As part of my ongoing education in instructional design and learning technologies, I have been studying learner support as informed by the social and cultural context of learners. Here are some results of my research.
Implications of learner diversity and inclusion policies for learner support
This short video presents challenges related to cultural diversity in distance learning settings. While set in the US context, it discusses issues directly relevant to the increasingly culturally-diverse student body in the UK and elsewhere.
Research has shown that students “value having their academic and social identities acknowledged and their particular needs addressed” and they “appreciate the teaching that does this” (see this HEA research briefing for more details).
The changing educational landscapes and the inclusion of new technologies, pedagogies and learning scenarios result in the need for incorporating learner support already at the level of instructional design. With increased flexibility of online educational delivery (where materials are often not provided to learners in a ready-made form but rather negotiated dynamically in response to student needs, aspirations and motivations), learner support can usefully be conceptualised as a “triangle” between interactively created course content, tutor and learners.
Understood in this way, the design of learner support should include the following issues:
- emphasis on the value of cooperative, experiential and problem-based learning, encouragement of such learning;
- more explicit inclusion of learning communities in learner support processes; encouragement to utilise communities of learners more extensively as a support tool that strengthens a learner’s sense of belonging, provides a social support network, facilitates acquisition of knowledge and skills through learner to learner contact and helps learners negotiate administrative systems (see this resource, pp. 13 onwards);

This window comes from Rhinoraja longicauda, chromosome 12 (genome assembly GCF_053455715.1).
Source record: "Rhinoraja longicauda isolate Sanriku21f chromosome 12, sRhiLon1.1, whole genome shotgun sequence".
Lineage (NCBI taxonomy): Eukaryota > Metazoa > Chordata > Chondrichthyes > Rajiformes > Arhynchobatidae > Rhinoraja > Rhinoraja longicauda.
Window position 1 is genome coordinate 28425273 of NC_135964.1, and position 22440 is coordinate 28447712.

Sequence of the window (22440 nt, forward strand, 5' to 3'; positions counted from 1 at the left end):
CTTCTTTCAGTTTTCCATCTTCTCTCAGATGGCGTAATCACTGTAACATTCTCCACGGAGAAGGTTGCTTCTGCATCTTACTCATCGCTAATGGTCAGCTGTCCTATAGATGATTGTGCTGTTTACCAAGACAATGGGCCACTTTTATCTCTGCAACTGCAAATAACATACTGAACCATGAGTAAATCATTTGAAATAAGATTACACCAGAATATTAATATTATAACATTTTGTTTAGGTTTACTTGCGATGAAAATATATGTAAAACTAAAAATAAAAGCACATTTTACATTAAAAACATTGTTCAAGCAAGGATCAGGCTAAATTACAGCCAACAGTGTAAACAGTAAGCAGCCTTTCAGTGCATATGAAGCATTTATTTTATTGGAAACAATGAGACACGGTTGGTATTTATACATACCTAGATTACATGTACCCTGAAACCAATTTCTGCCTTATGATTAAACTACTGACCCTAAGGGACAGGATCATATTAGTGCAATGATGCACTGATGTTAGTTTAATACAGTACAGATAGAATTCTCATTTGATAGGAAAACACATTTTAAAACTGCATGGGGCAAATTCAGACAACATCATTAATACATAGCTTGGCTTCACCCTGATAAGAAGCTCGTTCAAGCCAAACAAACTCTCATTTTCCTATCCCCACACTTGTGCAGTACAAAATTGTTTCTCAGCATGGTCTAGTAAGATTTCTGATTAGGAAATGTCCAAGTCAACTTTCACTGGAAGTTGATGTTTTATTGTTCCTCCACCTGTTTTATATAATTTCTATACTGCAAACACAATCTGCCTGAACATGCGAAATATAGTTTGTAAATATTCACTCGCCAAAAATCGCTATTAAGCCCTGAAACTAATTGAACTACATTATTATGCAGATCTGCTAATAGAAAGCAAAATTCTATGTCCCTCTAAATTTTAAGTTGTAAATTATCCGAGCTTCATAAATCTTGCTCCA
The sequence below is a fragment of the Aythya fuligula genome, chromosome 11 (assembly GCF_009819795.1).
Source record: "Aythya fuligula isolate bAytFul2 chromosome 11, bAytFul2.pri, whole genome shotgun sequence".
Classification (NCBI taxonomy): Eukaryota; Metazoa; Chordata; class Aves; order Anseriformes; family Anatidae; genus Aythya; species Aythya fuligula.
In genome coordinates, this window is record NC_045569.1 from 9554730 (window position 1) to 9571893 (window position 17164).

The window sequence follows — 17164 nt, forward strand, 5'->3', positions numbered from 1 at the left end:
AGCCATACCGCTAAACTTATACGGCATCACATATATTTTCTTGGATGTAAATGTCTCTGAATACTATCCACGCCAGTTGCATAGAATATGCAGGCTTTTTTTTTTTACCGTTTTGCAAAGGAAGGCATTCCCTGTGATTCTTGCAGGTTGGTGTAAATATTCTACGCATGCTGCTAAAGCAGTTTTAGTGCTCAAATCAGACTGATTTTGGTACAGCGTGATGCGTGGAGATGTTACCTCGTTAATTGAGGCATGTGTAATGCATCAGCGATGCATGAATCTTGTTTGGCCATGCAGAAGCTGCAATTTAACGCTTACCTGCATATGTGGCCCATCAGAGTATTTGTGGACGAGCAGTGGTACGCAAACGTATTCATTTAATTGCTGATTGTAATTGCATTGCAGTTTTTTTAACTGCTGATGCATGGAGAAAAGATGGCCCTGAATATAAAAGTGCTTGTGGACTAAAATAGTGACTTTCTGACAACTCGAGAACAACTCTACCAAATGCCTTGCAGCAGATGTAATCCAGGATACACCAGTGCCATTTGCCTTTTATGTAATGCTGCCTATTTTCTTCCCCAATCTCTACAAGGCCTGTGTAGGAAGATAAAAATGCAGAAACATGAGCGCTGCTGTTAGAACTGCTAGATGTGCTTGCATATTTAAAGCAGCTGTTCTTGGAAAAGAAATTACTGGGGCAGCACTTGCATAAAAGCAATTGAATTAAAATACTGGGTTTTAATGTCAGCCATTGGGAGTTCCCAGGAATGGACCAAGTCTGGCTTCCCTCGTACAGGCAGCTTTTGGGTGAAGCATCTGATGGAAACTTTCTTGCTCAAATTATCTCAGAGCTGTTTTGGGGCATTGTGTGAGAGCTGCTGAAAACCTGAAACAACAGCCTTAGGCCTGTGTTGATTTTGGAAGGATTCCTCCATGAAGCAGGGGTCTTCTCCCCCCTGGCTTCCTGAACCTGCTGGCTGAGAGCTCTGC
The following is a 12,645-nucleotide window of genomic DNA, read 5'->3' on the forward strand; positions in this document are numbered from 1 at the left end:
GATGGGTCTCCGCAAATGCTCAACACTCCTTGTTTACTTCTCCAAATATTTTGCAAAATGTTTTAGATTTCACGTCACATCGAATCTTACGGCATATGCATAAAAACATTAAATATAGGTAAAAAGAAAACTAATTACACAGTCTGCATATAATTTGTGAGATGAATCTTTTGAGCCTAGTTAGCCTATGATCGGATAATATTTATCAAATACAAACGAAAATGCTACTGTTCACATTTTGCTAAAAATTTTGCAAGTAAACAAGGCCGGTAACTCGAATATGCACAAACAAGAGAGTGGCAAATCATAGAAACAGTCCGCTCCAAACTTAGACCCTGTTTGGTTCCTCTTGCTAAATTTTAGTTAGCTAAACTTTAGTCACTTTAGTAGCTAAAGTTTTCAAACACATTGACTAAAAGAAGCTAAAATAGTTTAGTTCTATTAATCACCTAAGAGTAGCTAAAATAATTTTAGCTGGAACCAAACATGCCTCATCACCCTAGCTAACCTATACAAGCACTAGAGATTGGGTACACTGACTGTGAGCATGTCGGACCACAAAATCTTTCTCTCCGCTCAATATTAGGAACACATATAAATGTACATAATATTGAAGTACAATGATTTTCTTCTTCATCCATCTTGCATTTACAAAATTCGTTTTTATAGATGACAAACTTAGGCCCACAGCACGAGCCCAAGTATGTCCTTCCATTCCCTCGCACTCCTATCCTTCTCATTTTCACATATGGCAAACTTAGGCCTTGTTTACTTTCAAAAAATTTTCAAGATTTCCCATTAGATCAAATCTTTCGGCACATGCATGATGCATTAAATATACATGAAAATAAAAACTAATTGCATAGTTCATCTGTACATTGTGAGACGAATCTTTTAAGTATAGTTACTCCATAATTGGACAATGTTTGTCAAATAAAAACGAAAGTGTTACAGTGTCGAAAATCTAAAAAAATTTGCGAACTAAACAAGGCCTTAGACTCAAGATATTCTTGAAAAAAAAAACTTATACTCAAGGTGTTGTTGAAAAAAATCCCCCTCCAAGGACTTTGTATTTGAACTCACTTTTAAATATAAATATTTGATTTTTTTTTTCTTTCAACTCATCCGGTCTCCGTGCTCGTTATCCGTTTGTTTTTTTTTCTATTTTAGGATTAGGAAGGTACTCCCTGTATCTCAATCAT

- facilitation of group-based work through support from tutor to tackle problems, managing group processes, asking students to work with others they never worked before, building in low-risk encounters so that students get to know each other in structured ways across any boundaries;
- emphasis on the value of diversity e.g. by designing tasks where cross-cultural engagement is necessary to complete the task successfully;
- encouraging learners to reflect on cross-cultural differences, e.g. by designing activities where they need to consider how knowledge, content or professional practices may be alternatively conceived of in different cultures;
- scaffolding built into course/module design;
- stress on implications of flexibility and importance of time management and taking responsibility for own learning- planning that is sensitive to students’ other commitments.
You may find this article on facilitating online learning processes in a virtual learning environment useful to help you apply learner support processes and procedures in actual teaching practice.
This article on getting students online and keeping them engaged using synchronous and asynchronous online learning processes and methods can help you to see whether your online teaching practices facilitate student engagement.